[Marxism] Fwd: Shackles and Dollars - The Chronicle of Higher Education

Louis Proyect lnp3 at panix.com
Thu Dec 8 16:59:17 MST 2016

Baptist’s language is extreme, and he has been criticized for stretching 
sources to the point of putting words in slaves’ mouths. But his 
principal concerns are of a piece with the growing literature on 
"Slavery’s Capitalism," to borrow the title of a new essay collection. 
Recent scholarship has stressed slavery’s modernity, its profitability, 
and its centrality to national development, as Harvard’s Sven Beckert 
wrote in a 2014 Chronicle Review survey of this research. Cotton 
accounted for more than half of U.S. exports. Planters drew on global 
markets to finance slave agriculture. Northern mills spun slave-grown 
cotton. "The slave economy of the Southern states had ripple effects 
throughout the economy," Beckert wrote, "not just shaping but dominating 

If this doesn’t seem novel, in some ways it isn’t. Earlier scholars,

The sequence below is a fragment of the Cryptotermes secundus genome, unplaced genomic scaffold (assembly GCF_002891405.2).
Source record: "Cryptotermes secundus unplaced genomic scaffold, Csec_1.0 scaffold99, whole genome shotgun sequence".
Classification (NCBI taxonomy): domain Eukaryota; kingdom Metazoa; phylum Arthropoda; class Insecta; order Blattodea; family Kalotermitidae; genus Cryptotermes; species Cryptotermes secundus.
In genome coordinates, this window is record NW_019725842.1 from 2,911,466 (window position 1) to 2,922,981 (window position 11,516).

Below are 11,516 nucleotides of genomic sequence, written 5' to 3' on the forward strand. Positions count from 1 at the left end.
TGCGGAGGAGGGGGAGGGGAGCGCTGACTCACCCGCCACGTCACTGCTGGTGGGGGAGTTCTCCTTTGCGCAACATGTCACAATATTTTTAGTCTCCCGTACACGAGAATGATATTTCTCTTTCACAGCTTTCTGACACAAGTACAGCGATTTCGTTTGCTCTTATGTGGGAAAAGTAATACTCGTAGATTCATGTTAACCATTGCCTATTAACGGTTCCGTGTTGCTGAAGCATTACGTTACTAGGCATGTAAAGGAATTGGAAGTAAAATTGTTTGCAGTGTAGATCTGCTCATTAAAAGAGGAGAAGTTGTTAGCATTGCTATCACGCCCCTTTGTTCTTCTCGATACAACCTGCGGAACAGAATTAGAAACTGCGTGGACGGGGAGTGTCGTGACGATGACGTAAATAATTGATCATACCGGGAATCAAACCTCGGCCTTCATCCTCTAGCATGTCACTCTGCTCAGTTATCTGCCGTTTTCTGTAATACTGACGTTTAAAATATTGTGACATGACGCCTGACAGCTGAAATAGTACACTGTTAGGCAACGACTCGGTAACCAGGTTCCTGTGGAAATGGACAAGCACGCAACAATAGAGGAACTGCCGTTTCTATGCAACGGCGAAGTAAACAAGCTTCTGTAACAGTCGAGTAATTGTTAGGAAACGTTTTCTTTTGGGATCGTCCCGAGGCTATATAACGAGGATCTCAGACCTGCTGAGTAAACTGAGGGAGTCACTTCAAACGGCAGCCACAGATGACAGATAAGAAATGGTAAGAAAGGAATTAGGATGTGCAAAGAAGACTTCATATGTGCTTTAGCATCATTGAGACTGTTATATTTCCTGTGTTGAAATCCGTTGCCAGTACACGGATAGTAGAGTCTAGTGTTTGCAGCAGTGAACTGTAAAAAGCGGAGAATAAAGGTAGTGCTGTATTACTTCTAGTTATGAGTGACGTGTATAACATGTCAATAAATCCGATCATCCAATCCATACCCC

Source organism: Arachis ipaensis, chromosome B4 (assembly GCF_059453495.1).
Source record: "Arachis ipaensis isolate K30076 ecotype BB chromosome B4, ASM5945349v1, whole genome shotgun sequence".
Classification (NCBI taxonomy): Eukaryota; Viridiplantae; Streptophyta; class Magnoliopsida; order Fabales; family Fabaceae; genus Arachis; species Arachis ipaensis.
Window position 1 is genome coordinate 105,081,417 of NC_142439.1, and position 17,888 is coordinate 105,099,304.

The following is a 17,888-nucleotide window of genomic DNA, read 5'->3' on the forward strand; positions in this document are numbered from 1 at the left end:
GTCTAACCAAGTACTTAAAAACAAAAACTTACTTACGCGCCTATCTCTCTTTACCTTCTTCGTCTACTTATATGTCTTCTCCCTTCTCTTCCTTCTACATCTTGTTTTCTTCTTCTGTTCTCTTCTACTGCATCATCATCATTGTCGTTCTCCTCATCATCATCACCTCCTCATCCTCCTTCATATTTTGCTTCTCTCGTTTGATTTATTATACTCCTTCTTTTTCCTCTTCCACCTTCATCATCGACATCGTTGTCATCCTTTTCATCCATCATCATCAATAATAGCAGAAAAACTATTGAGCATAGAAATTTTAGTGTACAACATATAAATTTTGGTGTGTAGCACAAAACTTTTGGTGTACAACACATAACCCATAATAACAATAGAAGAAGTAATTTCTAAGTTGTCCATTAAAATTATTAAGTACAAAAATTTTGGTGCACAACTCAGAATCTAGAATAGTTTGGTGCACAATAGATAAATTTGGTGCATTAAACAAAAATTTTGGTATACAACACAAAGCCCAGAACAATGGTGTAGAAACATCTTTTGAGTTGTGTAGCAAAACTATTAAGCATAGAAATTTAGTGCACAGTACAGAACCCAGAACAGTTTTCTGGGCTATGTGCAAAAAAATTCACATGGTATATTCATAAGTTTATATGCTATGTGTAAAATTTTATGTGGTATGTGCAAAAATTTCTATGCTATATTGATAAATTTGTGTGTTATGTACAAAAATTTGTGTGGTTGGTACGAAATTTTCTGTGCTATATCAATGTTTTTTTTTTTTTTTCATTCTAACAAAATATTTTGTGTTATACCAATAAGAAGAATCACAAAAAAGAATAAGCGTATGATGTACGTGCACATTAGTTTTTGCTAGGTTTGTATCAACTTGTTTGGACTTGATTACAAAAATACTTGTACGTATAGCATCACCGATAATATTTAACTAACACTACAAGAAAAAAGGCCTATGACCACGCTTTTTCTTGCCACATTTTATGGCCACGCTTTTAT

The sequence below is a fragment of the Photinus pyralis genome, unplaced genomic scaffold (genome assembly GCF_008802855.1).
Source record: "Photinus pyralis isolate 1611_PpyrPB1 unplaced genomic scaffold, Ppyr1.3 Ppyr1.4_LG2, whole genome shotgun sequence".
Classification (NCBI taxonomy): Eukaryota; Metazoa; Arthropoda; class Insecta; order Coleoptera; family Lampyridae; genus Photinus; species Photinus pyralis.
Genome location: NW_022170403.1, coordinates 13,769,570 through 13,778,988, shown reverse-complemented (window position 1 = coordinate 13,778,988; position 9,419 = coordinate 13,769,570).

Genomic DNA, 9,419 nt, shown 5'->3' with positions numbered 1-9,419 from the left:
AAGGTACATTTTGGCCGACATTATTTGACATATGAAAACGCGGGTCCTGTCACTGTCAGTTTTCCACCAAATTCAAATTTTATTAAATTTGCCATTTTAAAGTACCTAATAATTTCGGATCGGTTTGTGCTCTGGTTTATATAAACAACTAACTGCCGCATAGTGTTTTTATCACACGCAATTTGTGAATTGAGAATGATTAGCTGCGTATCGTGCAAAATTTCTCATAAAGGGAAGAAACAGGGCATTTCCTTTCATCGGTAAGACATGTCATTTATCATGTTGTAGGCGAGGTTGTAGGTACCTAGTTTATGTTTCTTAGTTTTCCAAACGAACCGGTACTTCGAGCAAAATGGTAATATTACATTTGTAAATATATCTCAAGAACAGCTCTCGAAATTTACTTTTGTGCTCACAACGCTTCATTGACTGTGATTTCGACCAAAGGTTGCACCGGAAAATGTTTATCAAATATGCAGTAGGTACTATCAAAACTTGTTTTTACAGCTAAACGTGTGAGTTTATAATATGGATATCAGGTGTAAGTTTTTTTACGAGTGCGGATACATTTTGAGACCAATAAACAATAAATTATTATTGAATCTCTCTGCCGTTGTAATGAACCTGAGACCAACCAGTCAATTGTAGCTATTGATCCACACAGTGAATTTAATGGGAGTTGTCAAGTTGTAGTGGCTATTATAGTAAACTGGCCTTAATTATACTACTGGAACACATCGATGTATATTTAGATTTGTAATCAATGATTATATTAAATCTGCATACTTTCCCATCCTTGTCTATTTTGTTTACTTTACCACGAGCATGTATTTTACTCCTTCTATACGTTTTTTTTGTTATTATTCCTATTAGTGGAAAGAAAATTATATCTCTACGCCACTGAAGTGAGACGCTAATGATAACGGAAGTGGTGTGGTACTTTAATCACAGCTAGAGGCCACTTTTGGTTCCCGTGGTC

from black Marxists like C.L.R. James and Eric Williams to neoclassical 
economists like Robert William Fogel and Stanley L. Engerman, dealt with 
related themes. But what is important to understand is how much the new 
work departs from the paradigm that shaped historians’ views for 
decades. Slavery, as Eugene D. Genovese presented it in his 1974 book 
Roll, Jordan, Roll: The World the Slaves Made (Pantheon), was a unique 
constellation of labor relations that was in the capitalist world, but 
not of it. Genovese saw the institution as a self-contained system 
marked by frequent bargaining between master and slave over the limits 
of slaveowners’ authority.


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